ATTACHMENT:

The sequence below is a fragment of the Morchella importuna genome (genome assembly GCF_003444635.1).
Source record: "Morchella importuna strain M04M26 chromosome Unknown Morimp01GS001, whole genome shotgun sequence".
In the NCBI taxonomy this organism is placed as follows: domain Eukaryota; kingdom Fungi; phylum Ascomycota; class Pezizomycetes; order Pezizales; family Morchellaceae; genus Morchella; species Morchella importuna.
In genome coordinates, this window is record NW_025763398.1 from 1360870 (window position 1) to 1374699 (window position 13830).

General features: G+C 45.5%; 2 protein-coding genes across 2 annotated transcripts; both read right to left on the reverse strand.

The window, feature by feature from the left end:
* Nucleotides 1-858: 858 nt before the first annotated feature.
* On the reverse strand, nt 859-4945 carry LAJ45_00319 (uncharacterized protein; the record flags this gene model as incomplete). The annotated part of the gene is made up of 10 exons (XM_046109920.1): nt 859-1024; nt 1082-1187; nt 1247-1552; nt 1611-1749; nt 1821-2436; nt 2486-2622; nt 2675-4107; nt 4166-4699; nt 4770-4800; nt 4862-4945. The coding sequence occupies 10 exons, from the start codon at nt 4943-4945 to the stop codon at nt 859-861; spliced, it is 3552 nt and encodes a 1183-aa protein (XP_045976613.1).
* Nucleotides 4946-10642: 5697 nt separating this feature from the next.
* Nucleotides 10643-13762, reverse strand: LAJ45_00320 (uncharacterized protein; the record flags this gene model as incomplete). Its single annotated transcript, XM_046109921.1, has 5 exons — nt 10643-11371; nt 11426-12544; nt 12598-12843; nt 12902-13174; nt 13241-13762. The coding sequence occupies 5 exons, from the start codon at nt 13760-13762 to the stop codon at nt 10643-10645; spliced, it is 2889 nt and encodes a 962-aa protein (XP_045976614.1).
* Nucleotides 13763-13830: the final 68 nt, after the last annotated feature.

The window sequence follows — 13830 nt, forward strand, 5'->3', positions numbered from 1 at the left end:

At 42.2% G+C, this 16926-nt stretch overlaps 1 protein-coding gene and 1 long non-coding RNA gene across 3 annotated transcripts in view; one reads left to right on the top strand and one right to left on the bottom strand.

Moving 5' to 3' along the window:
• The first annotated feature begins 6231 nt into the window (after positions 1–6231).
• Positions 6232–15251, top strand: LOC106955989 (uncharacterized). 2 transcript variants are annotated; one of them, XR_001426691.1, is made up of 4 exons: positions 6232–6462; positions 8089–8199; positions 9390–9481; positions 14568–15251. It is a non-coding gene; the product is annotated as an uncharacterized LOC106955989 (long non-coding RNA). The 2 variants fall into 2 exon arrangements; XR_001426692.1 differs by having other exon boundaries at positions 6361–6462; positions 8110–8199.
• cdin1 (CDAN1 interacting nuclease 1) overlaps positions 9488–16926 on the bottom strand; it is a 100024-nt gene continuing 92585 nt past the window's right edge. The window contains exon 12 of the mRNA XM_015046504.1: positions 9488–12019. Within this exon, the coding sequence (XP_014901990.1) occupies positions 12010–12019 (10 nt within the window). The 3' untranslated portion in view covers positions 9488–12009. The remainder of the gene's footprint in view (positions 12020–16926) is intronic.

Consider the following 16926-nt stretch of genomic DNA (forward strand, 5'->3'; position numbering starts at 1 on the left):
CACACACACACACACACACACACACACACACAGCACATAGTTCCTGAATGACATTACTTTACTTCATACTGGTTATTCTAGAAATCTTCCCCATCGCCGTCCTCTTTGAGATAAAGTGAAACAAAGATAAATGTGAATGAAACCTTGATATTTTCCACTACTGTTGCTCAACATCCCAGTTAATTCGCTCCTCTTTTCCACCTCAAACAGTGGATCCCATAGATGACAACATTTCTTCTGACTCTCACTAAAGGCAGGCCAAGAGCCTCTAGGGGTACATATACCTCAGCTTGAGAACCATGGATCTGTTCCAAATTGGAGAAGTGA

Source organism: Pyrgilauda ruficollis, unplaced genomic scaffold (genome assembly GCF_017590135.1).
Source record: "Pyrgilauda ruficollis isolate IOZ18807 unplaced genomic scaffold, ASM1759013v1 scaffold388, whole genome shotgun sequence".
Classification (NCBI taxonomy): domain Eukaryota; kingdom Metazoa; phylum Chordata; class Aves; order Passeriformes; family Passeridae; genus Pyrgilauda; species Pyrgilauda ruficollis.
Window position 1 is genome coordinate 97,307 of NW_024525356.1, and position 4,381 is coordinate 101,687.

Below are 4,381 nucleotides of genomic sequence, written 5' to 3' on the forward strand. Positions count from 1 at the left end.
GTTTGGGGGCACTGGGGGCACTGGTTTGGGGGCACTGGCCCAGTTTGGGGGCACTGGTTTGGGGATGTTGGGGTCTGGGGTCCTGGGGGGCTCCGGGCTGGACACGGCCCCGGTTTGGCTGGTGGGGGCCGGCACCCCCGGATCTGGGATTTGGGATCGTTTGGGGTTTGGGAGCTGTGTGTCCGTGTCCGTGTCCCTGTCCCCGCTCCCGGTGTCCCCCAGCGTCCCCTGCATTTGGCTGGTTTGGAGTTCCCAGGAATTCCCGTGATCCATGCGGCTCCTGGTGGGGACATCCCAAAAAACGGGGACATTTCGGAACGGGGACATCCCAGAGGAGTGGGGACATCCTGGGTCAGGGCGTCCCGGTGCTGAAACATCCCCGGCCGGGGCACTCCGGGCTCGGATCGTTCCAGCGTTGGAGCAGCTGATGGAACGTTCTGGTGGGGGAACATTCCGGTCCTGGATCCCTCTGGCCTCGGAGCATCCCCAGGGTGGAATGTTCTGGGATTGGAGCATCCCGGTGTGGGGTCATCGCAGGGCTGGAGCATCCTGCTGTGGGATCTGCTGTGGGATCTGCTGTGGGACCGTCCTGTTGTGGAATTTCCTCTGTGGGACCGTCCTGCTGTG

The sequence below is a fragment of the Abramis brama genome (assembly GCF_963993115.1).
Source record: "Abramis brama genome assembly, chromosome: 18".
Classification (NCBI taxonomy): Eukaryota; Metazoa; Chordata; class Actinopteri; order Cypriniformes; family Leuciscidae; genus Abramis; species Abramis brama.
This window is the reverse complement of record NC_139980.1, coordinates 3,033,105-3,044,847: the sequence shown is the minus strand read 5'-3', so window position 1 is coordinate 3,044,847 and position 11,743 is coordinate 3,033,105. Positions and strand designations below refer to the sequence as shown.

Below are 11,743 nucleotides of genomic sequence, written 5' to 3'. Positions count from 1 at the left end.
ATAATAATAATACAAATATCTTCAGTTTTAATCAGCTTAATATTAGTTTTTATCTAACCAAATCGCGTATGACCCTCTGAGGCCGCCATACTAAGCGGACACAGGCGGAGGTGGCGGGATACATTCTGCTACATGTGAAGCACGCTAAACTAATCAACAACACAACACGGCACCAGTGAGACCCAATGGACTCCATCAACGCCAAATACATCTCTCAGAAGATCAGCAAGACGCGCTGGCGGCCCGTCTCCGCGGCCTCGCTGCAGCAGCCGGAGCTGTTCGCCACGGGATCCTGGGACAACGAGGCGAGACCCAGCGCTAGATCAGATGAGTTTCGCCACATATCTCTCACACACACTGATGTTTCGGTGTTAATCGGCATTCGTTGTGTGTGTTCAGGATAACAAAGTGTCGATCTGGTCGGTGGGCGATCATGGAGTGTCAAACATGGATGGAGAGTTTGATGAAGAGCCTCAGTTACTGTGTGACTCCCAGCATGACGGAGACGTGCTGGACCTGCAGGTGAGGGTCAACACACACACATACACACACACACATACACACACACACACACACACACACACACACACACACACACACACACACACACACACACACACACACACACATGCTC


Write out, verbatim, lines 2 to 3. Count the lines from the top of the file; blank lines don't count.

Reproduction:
Source record: "Morchella importuna strain M04M26 chromosome Unknown Morimp01GS001, whole genome shotgun sequence".
In the NCBI taxonomy this organism is placed as follows: domain Eukaryota; kingdom Fungi; phylum Ascomycota; class Pezizomycetes; order Pezizales; family Morchellaceae; genus Morchella; species Morchella importuna.